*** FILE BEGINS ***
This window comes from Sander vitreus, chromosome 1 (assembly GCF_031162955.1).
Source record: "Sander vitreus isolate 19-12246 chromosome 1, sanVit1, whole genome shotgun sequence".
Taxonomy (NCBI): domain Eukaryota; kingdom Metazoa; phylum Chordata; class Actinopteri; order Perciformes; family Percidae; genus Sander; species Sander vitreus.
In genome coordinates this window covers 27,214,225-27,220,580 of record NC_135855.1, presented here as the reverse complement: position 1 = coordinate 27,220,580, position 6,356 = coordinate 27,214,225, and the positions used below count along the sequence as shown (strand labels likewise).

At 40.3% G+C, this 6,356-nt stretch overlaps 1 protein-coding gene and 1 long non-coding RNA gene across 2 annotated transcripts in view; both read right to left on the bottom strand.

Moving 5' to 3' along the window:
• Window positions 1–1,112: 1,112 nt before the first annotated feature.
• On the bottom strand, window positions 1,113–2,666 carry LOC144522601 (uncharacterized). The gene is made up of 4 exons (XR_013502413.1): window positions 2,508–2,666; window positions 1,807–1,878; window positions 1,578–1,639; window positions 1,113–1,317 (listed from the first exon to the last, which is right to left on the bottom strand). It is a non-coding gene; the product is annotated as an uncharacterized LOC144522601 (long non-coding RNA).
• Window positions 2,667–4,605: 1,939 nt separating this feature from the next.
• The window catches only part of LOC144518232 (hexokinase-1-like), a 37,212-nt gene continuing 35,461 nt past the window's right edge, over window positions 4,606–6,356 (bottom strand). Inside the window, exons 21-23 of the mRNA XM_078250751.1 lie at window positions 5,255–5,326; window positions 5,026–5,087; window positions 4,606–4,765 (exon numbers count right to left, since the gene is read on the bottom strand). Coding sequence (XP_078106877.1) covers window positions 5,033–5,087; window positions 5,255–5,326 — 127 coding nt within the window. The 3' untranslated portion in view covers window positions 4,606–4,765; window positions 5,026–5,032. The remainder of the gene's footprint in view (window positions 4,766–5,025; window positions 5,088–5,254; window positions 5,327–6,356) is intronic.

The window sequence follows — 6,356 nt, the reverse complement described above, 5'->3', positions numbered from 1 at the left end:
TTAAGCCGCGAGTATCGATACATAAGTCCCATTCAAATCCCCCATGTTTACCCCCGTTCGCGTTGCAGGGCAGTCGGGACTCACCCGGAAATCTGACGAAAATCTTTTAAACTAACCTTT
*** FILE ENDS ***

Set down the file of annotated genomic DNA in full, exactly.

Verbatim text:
This window comes from Sander vitreus, chromosome 1 (assembly GCF_031162955.1).
Source record: "Sander vitreus isolate 19-12246 chromosome 1, sanVit1, whole genome shotgun sequence".
Taxonomy (NCBI): domain Eukaryota; kingdom Metazoa; phylum Chordata; class Actinopteri; order Perciformes; family Percidae; genus Sander; species Sander vitreus.
In genome coordinates this window covers 27,214,225-27,220,580 of record NC_135855.1, presented here as the reverse complement: position 1 = coordinate 27,220,580, position 6,356 = coordinate 27,214,225, and the positions used below count along the sequence as shown (strand labels likewise).

At 40.3% G+C, this 6,356-nt stretch overlaps 1 protein-coding gene and 1 long non-coding RNA gene across 2 annotated transcripts in view; both read right to left on the bottom strand.

Moving 5' to 3' along the window:
• Window positions 1–1,112: 1,112 nt before the first annotated feature.
• On the bottom strand, window positions 1,113–2,666 carry LOC144522601 (uncharacterized). The gene is made up of 4 exons (XR_013502413.1): window positions 2,508–2,666; window positions 1,807–1,878; window positions 1,578–1,639; window positions 1,113–1,317 (listed from the first exon to the last, which is right to left on the bottom strand). It is a non-coding gene; the product is annotated as an uncharacterized LOC144522601 (long non-coding RNA).
• Window positions 2,667–4,605: 1,939 nt separating this feature from the next.
• The window catches only part of LOC144518232 (hexokinase-1-like), a 37,212-nt gene continuing 35,461 nt past the window's right edge, over window positions 4,606–6,356 (bottom strand). Inside the window, exons 21-23 of the mRNA XM_078250751.1 lie at window positions 5,255–5,326; window positions 5,026–5,087; window positions 4,606–4,765 (exon numbers count right to left, since the gene is read on the bottom strand). Coding sequence (XP_078106877.1) covers window positions 5,033–5,087; window positions 5,255–5,326 — 127 coding nt within the window. The 3' untranslated portion in view covers window positions 4,606–4,765; window positions 5,026–5,032. The remainder of the gene's footprint in view (window positions 4,766–5,025; window positions 5,088–5,254; window positions 5,327–6,356) is intronic.

The window sequence follows — 6,356 nt, the reverse complement described above, 5'->3', positions numbered from 1 at the left end:
TTAAGCCGCGAGTATCGATACATAAGTCCCATTCAAATCCCCCATGTTTACCCCCGTTCGCGTTGCAGGGCAGTCGGGACTCACCCGGAAATCTGACGAAAATCTTTTAAACTAACCTTT